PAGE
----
For more advanced plugins, you may need to know how to traverse lists, access certain elements, create a dictionary from a list, and so on. My meshtools module has lots of functions that do these types of operations so feel free to use it. Also, check out Erlang's lists module; and read up on list comprehensions, which can take the place of nested for loops.

Erlang expressions

The following table shows how some of these fundamental concepts are written as Erlang expressions.

a vertex is a tuple of 3 floats

{-1.0, 1.0, 0.0}

a triangle is a list of 3 vertices
(a list of 3 tuples)

[{-1.0, 1.0, 0.0},
{0.0, 1.0, 0.0},
{1.0, 0.0, 0.0}]

rawtriangles is a list of triangles
(a list of lists of 3 tuples)

[[{-1.0, 1.0, 0.0},
{0.0, 1.0, 0.0},
{1.0, 0.0, 0.0}],
[{-1.0, 0.0, -1.0},
{0.0, 0.5, -1.0},
{0.5, 0.0, 0.0}]]

a face is a list of indices

[0, 1, 4]

faces is a list of faces
(a list of lists of indices)

[[0, 1, 4], [2, 5, 0], [1, 0, 7]]

Erlang Functions

The following function from my geodome plugin shows how to represent a tetrahedron as an Erlang function. It "generates" the verts and faces list, then simply returns both of them neatly packed up in a tuple.

tetrahedron() ->
      A = math:sqrt(1.0/8.0),
      B = math:sqrt(1.0/4.0),
      C = 0.0,
      Verts = [{C, A, B}, {C, A, -B}, {-B, -A, C}, {B, -A, C}],
      Faces = [[0, 1, 2], [0, 2, 3], [0, 3, 1], [1, 3, 2]],
      {Verts, Faces}.

Python to Erlang

Let's see how simple it is to generate a vertices list and a faces list for a simple plane object with an arbitrary level of resolution. This type of primitive should be parallel to the floor, so let's arrange the vertices on the xz-plane; all y-coordinates, therefore, must be set to zero. The following table compares Python code to Erlang code:



>>> range(6)
[0, 1, 2, 3, 4, 5]

1> lists:seq(0,5).

>>> u = 3
>>> v = 2
>>> verts = [(i,0,j) \
... for i in range(u) \
... for j in range(v)]
>>> verts
[(0, 0, 0),
(0, 0, 1),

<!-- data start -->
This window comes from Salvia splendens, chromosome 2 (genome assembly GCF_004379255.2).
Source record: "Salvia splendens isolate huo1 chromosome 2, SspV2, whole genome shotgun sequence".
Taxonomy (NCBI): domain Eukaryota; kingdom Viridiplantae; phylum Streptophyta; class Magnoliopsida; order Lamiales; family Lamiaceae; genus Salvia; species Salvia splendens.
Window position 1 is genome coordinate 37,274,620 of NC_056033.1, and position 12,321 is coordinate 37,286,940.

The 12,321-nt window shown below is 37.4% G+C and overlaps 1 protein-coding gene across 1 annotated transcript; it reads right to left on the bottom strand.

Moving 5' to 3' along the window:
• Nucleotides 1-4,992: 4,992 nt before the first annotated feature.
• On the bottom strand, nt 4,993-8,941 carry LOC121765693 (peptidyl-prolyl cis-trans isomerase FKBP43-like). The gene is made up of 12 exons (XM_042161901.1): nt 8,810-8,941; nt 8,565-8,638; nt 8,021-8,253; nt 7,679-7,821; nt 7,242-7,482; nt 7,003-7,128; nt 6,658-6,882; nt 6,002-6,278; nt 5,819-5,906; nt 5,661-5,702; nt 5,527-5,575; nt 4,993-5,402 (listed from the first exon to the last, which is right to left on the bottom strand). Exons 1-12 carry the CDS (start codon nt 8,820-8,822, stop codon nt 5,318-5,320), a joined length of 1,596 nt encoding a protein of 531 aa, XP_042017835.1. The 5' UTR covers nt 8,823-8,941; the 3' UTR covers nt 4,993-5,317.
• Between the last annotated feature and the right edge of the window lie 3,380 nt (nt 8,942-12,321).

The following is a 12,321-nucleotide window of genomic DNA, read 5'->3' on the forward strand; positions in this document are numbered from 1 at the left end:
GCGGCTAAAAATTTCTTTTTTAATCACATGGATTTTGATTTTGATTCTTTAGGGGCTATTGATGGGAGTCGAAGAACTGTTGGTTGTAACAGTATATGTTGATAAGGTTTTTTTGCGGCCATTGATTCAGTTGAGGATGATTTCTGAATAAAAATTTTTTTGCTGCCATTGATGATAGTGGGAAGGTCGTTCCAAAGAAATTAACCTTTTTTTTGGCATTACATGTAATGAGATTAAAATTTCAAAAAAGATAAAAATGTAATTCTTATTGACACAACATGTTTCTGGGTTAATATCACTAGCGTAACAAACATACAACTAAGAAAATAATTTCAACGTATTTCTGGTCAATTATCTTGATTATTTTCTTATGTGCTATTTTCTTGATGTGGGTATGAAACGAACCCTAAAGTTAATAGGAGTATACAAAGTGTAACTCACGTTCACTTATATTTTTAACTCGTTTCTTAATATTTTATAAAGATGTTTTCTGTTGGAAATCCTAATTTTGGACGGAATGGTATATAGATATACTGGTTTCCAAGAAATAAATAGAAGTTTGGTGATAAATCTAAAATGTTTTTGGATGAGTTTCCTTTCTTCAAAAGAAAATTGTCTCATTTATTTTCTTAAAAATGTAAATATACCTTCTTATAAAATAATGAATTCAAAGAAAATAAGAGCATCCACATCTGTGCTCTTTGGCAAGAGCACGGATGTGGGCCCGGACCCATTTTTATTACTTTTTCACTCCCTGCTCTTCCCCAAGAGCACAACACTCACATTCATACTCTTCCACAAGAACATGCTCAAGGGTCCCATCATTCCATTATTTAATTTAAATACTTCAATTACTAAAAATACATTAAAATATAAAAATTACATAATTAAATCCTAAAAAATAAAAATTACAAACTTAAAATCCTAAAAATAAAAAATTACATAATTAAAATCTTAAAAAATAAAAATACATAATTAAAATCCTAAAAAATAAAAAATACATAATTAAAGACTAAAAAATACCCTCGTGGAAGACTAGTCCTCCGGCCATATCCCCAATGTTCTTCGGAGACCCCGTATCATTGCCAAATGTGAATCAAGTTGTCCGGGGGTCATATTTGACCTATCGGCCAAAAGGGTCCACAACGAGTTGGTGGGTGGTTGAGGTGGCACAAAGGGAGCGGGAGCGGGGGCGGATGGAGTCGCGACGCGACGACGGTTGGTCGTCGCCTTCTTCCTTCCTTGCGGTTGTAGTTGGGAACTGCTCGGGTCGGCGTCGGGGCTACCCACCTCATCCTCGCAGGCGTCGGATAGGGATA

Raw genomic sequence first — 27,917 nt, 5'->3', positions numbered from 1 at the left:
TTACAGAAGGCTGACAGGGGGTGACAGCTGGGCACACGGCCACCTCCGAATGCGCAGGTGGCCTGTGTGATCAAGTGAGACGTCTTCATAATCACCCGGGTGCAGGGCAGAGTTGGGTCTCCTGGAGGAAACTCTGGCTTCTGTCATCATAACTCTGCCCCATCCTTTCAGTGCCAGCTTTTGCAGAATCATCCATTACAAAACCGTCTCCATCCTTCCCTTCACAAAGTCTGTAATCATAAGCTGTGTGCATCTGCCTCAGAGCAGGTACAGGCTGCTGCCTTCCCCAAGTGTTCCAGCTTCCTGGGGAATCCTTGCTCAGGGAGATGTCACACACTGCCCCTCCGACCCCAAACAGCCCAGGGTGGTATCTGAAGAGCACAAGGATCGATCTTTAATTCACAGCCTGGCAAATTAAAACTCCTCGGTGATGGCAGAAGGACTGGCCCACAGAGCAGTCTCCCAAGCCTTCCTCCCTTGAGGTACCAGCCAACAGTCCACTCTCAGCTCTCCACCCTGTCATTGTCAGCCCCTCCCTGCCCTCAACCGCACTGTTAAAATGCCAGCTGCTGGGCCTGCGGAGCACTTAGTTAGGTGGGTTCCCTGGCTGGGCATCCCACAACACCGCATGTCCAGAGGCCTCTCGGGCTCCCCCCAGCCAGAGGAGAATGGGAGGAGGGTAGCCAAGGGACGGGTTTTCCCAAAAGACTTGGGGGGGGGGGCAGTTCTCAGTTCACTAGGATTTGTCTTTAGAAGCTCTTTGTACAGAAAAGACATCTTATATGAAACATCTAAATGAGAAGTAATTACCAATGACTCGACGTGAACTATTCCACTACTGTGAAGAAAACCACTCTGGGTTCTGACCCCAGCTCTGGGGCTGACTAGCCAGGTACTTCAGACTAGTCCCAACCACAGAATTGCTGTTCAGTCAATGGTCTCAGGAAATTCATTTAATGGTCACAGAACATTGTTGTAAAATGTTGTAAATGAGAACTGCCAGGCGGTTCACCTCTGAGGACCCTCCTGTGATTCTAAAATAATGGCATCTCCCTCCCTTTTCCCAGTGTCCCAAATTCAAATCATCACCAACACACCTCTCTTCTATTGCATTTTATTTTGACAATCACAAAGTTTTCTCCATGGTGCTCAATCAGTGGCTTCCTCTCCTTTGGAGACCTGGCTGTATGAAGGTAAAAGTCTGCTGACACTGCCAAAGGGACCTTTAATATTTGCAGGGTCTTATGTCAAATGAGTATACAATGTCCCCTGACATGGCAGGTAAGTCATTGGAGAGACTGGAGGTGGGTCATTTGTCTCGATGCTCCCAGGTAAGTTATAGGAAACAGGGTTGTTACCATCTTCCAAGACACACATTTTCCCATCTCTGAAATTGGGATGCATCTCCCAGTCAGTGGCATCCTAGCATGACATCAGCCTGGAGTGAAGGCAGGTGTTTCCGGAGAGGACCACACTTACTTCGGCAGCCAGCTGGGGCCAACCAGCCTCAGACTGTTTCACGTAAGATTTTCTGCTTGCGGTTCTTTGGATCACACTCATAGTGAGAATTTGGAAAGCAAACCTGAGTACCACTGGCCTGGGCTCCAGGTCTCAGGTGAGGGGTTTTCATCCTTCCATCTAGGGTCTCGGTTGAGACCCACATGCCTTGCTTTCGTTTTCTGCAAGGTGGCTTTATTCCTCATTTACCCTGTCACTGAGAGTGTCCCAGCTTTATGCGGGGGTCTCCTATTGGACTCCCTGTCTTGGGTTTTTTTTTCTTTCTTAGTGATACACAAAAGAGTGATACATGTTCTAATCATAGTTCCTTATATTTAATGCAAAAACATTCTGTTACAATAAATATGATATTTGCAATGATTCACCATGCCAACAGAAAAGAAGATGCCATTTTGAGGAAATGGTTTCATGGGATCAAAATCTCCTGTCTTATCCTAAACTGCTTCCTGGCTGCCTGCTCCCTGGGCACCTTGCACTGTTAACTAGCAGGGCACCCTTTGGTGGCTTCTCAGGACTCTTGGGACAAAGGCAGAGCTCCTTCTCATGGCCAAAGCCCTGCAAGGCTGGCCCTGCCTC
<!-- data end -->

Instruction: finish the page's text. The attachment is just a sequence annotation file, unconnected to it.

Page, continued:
(1, 0, 0),
(1, 0, 1),
(2, 0, 0),
(2, 0, 1)]

2> U = 3,
2> V = 2,
2> Verts = [{I,0,J} ||
2> I <- lists:seq(0, U-1),
2> J <- lists:seq(0, V-1)],
2> Verts.

>>> faces = [[i*v+j, \
... i*v+j+1, \
... (i+1)*v+j+1, \
... (i+1)*v+j] \
... for i in range(u-1) \
... for j in range (v-1)]
>>> faces
[[0, 1, 3, 2], [2, 3, 5, 4]]

3> Faces = [[I*V+J,
3> I*V+J+1,
3> (I+1)*V+J+1,
3> (I+1)*V+J] ||
3> I <- lists:seq(0, U-2),
3> J <- lists:seq(0, V-2)],
3> Faces.

When it comes to list comprehensions, Python and Erlang are nearly identical. The only thing to be aware of is one-off errors. Compare Python's range() to Erlang's lists:seq(). Start up the Erlang Shell and paste some of the above code (in blue) to experiment for yourself.

Figure 1 illustrates how the plane object would appear in the geometry window. The vertex indices are denoted in light blue; the face indices in light red. The concept of counter-clockwise vertex order should now be quite apparent. Note: The code fragment above produces an invalid mesh and will crash in current versions of Wings. The reason is that only one edge is shared by two faces, the other 6 edges are open.

Winged Edge Data Structure

Keep in mind that Wings will attempt to build a winged edge data structure from your verts and faces lists. This does not always work for every type of input mesh. The following conditions should be avoided from the start because they will surely make your plugin crash:

  • duplicate vertices
  • each edge is not shared by exactly two faces
  • inconsistent vertex-order
  • missing faces or holes
  • less than 3 vertices in any face

Another thing to watch out for is floating-point round-off error. A vertex might print out as {1.0, 0.0, 0.1} but might actually be represented internally as {1.0, 0.0, 0.099999999}. Keep this in mind when something goes wrong and you can't figure out what it is.


You should get a text editor with color syntax-highlighting to make Erlang easier to read. I highly recommend the Thomson-Davis Editor; here's a screenshot. For more about Erlang, read the tutorial by Sean Hinde. Click on the INFO link at the top of this page and check out the source of my plugins. And don't keep an eye out for my upcoming book: Inside Wings3D Plugins: A Developer's Guide.


Well, this is not the end because there is still so much that hasn't been covered. However, all of my plugins were written based on the few techniques and concepts presented here. I have tried to be as comprehensive as possible and this tutorial should give you a great head start on your journey to plugin writing. For other information about interactivity with the erlang shell, see my other tutorial: Exploring Wings3D through the Erlang Shell.

This page was last revised on April 1, 2004
Copyright © 2004 Anthony D'Agostino
All rights reserved.